A male patient, 66 years of age, visited the Department of Prosthodontics, with the chief complaint of difficulty in mastication. On intraoral examination, the patient presented with a mandibular anteriorly high knife-edge ridge and a resorbed posterior section [Figure 1]. No history of any systemic illness and medications was reported. Following radiographic and clinical investigations a modification in the internally weighted denture was planned to relieve the ridge crest of pressure. Further the region above the anterior knife edge was planned to be made segmentally hollow to relieve it of the pressure and hence prevent the resorption while increasing the retention of the prosthesis. The ethical clearance committee of the institute approved the study, and a written consent was obtained from the patient after explaining the entire treatment plan.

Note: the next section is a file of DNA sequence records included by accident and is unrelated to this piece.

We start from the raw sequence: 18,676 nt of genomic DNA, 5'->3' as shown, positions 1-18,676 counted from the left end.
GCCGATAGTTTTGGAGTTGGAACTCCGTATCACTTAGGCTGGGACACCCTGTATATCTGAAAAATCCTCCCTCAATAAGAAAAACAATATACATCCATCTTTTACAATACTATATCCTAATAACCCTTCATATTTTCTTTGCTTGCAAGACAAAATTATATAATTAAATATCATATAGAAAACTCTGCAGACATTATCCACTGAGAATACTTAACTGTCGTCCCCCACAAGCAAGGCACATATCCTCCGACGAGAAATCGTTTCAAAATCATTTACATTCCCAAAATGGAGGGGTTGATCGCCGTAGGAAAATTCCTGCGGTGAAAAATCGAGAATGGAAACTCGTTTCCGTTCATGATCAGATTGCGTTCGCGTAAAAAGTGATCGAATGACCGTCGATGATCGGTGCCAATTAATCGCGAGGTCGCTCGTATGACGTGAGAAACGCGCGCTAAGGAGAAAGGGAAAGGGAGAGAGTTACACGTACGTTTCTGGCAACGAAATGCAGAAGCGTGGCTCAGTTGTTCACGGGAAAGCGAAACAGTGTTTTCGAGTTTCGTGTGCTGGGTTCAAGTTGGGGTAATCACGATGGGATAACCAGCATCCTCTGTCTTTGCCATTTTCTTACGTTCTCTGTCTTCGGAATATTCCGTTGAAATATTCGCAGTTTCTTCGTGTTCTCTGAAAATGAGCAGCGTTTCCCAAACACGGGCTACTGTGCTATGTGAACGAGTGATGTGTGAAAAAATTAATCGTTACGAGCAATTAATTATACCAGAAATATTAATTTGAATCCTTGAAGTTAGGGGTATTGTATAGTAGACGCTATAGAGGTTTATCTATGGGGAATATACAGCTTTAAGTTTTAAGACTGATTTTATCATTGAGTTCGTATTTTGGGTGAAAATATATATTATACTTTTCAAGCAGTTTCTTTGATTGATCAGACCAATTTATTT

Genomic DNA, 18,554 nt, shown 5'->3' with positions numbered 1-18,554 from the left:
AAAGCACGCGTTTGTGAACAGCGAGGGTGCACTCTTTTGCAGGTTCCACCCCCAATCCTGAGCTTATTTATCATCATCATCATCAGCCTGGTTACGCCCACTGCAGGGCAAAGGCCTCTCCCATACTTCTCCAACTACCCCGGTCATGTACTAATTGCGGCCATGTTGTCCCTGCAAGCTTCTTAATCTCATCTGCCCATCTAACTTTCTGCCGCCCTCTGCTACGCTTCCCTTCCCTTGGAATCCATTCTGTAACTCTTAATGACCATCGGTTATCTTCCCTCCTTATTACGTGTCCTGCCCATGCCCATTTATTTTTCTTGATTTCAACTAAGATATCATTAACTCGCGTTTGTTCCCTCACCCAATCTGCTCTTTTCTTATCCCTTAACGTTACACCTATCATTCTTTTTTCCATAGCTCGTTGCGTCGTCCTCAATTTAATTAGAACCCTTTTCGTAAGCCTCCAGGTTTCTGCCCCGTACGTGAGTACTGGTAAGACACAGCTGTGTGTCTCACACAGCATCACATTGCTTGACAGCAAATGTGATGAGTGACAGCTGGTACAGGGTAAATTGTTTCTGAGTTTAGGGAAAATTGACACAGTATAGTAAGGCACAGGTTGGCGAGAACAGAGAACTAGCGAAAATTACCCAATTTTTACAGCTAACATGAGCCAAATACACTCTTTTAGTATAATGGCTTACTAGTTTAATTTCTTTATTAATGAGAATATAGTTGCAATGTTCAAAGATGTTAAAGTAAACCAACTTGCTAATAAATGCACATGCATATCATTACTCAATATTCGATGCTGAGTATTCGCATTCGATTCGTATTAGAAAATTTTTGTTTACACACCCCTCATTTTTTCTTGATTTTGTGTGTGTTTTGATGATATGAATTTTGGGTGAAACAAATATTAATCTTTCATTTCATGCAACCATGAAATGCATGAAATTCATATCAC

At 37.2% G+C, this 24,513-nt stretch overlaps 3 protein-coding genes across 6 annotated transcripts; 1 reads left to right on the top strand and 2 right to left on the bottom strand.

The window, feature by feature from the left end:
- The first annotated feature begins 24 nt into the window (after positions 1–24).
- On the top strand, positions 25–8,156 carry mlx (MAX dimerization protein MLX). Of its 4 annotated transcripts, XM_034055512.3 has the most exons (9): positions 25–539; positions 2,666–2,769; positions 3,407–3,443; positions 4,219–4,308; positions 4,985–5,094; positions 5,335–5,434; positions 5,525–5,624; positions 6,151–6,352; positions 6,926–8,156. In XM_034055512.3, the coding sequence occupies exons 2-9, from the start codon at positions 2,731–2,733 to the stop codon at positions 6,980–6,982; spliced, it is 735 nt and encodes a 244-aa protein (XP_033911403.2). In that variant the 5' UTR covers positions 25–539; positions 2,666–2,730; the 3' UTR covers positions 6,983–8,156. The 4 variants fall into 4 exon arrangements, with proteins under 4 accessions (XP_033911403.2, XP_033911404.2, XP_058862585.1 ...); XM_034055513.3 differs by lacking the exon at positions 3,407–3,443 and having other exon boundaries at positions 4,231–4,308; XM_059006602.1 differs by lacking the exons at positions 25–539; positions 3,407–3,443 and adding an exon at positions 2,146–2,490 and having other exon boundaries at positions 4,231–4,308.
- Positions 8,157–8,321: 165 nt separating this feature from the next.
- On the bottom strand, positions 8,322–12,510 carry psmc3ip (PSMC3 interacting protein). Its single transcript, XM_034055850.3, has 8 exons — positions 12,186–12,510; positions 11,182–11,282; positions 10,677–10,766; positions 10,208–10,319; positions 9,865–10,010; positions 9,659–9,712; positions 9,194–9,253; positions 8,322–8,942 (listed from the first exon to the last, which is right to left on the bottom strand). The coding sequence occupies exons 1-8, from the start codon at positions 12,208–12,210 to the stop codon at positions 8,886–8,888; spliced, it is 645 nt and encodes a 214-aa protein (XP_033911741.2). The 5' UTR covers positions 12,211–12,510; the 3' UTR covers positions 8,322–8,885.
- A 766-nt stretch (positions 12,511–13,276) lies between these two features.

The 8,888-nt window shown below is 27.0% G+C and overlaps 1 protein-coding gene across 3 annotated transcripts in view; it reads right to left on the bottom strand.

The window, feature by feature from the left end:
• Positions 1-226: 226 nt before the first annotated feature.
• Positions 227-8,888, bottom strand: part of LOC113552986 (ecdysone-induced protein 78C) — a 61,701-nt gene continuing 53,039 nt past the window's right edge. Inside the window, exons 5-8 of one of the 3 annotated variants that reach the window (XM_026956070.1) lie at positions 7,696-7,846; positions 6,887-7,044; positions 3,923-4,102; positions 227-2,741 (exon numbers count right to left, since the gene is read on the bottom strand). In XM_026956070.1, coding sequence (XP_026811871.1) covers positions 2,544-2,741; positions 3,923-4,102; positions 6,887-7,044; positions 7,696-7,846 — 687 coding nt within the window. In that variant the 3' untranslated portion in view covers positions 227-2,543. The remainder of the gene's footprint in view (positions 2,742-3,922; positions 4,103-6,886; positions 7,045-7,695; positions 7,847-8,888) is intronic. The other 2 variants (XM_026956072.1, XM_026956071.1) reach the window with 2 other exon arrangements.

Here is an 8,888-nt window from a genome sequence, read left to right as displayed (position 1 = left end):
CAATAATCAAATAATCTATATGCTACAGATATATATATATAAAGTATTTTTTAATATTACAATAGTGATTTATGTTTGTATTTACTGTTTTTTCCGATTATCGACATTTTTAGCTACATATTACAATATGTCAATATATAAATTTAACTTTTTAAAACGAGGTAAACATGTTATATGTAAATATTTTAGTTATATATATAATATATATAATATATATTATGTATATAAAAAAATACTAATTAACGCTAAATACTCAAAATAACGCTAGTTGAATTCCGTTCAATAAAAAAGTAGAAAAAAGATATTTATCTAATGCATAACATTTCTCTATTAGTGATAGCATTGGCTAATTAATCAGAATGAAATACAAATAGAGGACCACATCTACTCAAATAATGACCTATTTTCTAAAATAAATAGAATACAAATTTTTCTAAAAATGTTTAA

|Figure 1: Intra oral view of anterior knife-edge ridge with posterior resorbed section|
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Primary impressions were made in impression compound (Rolex impression composition, Ashoo Sons, Delhi, India). Border molding was performed with low fusing impression compound (Dental products of India [DPI], The Bombay Burmah Trading Corporation Ltd, Mumbai, India) and final impression was made with zinc oxide eugenol impression paste (DPI, The Bombay Burmah Trading Corporation Ltd, Mumbai, India) and the impression was poured in type III dental stone (Gyprock, Rajkot, Gujarat, India).